Dr. Gabielle Britton from the Scientific Research Institute of High-Tech Services in Panama provided an overview of current and future activities in Panama in regards to autism research and services. She shared that within the next few years more than 100 scientists are returning to Panama with PhD training, and together with greater funding and job opportunities, Panama will be in a position to develop research programs that address public health concerns. Importantly, the first group of MPH students will be returning this year from the USF-SENACYT program, which should help address the gap in epidemiological data that exists in Panama. Additional individuals from Panama shared their experiences, including an adult with autism who discussed his own experiences trying to find employment.
“In my town we don't have opportunities like this,” said Abigail Quiros, a mother who lives in a remote town 3 hours from Panama. “There are few resources and I don't know other adults with autism. I was delighted to hear an adult with autism speaking about his experience.”
Prior to the conference, CFS faculty visited two schools and the foundation offices and met with teachers, school administrators, parents and caregivers.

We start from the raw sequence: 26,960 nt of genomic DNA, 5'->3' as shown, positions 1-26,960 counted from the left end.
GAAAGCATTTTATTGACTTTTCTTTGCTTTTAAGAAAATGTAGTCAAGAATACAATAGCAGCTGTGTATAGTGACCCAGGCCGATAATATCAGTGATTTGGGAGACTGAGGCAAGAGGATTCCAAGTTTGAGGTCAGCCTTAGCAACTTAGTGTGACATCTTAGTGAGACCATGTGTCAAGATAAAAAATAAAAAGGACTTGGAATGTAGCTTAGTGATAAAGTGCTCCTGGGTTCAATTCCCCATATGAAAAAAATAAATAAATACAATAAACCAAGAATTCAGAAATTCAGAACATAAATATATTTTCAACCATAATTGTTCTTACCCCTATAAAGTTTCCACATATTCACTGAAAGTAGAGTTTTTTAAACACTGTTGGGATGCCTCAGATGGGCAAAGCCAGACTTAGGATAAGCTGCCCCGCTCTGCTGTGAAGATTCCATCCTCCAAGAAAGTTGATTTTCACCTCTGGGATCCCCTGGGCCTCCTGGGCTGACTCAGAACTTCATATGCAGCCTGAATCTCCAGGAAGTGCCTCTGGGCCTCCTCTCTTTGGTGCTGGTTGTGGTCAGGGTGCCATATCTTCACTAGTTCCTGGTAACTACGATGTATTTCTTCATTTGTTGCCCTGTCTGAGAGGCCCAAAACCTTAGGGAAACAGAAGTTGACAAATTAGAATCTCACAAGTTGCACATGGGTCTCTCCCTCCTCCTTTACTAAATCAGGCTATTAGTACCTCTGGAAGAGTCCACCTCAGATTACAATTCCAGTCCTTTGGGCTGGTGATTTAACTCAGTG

“At the schools, we were able to tour facilities and hear about how students are incorporated into general classrooms and for those that are not, what they are taught,” said Dr. Callejas. “Parents discussed some of the challenges of finding schools and services for their children. Knowledge and awareness of ASD in Panama is just now gaining some traction and resources are limited. However, the country, and families in particular, is making some strides in addressing the needs of children, youth, and especially adults transitioning from school. For many of the family members, transition services and/or resources is the most immediate concern.”
“I hope to find ways to stay connected with our colleagues in Panama and work on joint initiatives,” said Dr. Hernandez. “I am looking for opportunities for graduate student exchanges and for opportunities to provide in-service training to teachers, parents and therapists. Also, we are aiming to find a sponsor to support an epidemiological study of ASD in Panama.”
“It was a great opportunity to visit Panama to learn about the needs of people with autism and their families. I hope we have left them motivated and hopeful to realize the changes they envision for their country's education and service systems,” said Dr. Karen Berkman.